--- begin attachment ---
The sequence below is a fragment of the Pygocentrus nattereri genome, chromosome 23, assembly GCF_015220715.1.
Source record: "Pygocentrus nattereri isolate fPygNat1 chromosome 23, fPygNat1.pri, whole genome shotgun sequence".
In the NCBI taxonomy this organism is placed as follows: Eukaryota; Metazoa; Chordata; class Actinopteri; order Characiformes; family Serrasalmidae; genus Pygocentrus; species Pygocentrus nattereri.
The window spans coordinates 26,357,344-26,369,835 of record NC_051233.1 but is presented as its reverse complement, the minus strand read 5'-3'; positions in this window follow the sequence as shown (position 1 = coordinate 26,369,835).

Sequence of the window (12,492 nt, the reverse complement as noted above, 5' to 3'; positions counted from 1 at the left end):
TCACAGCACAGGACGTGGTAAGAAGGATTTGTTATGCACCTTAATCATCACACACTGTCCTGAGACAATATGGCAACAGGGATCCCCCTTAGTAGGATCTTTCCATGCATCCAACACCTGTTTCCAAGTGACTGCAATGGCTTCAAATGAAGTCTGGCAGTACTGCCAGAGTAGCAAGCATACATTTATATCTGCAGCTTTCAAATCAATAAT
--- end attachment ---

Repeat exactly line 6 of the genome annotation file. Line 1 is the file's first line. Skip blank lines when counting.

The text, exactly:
TCACAGCACAGGACGTGGTAAGAAGGATTTGTTATGCACCTTAATCATCACACACTGTCCTGAGACAATATGGCAACAGGGATCCCCCTTAGTAGGATCTTTCCATGCATCCAACACCTGTTTCCAAGTGACTGCAATGGCTTCAAATGAAGTCTGGCAGTACTGCCAGAGTAGCAAGCATACATTTATATCTGCAGCTTTCAAATCAATAAT